Editorial Features

Ford Tough, But Easy to Read

by | Jun 1, 2020

Ford Tough

Authors:  Patrick Foster

Publisher: Motor Books

Price: $50.00 / £35.00


It’s almost funny to think about the history of the truck. In my mind, their history is parallel to the history of the car, developing at the same pace and for the same reasons. And while much of that belief is true, Patrick Foster’s Ford Tough, 100 Years of Ford Trucks, delves so much deeper into what makes a truck a truck, and how that impacts the history of the world.


Over one hundred years ago, Ford Motor Company made their official debut into the truck market, starting what would be a long and challenging century of success, failure, political, social and economic impact that often gets glossed over, when we discuss the history of the automobile. But old Hank Ford was a farm boy himself, and he knew just how far a truck could go to changing the world– or maybe he didn’t know but, as Foster explains, he sure as hell changed it anyway. 

Ford Tough is not only a fascinating exploration into a part of automotive history that is both fundamental and rarely discussed. It a beautiful, easy to comprehend history of the world, as Foster leads us through the earliest eras of trucks, starting in 1917, to the rivalry between Ford and GM that lead to Ford’s use of the V8 engine, after the Great Depression. The book discusses the role of Ford Trucks on both sides of the WWII effort, after German soldiers occupied factories in Holland and Germany and follows the path of the ever-present F-100, a piece of Americana since 1953. 

Trucks, perhaps even more than cars, are an indicator of economic and political times. When the Prohibition lifted, truck sales rose, as farmers once again began catering to a burgeoning alcohol market. When the oil crisis hit, Ford, and the other truck producers, were forced to reevaluate their role and respond to consumer demands. Foster does a remarkable job stringing the history of the world through the history of the truck. His research and attention to social, political and economic detail gives the reader an in-depth understanding of just how important these seemingly-alway-present Ford trucks truly were to history.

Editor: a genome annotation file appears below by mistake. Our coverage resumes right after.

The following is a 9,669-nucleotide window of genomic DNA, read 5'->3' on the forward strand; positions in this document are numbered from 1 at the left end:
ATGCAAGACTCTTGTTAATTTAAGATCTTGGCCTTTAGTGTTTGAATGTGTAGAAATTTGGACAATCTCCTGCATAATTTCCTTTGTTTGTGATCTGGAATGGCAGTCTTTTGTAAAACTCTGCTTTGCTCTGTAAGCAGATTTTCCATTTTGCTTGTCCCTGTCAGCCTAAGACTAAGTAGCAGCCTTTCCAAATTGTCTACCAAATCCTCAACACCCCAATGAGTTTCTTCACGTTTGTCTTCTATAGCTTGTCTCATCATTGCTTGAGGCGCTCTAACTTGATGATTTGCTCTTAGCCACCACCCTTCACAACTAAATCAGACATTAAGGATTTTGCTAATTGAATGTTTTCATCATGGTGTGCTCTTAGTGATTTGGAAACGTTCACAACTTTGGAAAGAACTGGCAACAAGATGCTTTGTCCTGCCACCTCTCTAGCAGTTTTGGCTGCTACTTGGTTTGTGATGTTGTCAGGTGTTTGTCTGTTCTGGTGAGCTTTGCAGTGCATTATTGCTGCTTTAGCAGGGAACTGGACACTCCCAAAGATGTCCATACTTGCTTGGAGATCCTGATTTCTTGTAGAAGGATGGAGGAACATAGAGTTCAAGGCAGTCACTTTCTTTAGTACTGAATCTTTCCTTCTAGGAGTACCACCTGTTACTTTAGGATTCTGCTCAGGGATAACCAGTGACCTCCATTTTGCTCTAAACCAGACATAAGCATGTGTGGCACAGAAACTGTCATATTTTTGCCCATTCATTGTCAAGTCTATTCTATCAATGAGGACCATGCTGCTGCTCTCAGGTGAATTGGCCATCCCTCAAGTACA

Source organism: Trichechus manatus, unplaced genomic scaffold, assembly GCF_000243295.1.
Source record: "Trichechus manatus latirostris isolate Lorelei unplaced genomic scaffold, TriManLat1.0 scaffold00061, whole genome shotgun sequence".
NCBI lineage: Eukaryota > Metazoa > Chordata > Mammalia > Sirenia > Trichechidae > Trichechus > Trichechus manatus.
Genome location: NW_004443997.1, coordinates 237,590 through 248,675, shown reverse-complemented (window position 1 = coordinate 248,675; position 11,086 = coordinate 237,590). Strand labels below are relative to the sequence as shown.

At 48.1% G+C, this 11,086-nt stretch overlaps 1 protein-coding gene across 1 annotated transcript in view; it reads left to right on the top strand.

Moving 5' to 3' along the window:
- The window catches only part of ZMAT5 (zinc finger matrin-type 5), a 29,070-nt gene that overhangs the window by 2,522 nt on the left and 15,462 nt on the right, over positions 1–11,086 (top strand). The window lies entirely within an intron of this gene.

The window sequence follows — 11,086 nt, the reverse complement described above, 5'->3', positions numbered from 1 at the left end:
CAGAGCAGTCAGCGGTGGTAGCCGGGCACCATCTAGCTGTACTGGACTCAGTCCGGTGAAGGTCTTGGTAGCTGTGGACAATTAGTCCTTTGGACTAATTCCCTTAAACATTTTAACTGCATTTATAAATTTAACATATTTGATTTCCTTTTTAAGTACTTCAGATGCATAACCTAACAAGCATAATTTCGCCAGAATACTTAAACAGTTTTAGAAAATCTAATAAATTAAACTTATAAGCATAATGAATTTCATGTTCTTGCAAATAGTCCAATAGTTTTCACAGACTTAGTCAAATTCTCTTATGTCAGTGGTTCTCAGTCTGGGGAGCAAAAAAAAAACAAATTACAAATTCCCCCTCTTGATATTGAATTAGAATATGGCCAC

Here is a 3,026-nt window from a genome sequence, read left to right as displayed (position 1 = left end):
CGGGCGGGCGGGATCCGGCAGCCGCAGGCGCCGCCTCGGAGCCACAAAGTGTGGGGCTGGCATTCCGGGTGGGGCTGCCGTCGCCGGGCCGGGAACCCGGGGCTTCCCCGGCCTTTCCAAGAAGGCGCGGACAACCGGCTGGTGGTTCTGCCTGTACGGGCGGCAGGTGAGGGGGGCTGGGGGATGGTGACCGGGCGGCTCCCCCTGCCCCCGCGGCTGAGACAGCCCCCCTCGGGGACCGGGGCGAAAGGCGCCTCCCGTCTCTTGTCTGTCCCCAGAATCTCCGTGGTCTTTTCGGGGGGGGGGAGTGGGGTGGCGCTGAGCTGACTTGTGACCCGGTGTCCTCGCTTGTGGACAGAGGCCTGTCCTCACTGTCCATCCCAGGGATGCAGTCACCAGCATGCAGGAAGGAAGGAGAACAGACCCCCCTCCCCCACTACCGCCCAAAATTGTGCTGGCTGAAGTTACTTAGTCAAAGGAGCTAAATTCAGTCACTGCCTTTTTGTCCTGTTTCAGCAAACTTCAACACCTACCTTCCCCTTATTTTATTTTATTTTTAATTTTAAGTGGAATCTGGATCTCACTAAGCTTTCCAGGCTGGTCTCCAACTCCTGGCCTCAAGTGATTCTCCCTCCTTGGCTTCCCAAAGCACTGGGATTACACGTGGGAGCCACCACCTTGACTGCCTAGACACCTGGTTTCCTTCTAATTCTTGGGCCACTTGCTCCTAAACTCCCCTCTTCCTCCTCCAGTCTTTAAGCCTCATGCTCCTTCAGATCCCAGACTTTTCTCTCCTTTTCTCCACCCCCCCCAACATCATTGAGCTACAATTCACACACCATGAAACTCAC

And even if you don’t read a page of the book, though I highly suggest you do, the photographs and images culled from early newspapers, magazines, dealerships, manuals and archives, are a remarkable montage of American history, a passing of time demarcated by the size of grilles, the height of wheel wells and the fashion on the illustrated models sitting on the open bed.

Oftentimes, classic cars books run the risk of repetition, with their glossy images and tiny type. And though we love those books, about Mustangs and F1 racing, they aren’t all that unique. Those are the sexy, romantic eras of automotive history.

But trucks are as, if not more, important. The workhorses of America, they are a guide to the way we used to buy, work and live, a still accurate ledger, as the F-100 and other Ford trucks continue to dominate the market. If you’re looking for a book that doesn’t say the same thing, that gives new insight and an interesting perspective on the servants of the car world, Ford Tough is the one for you.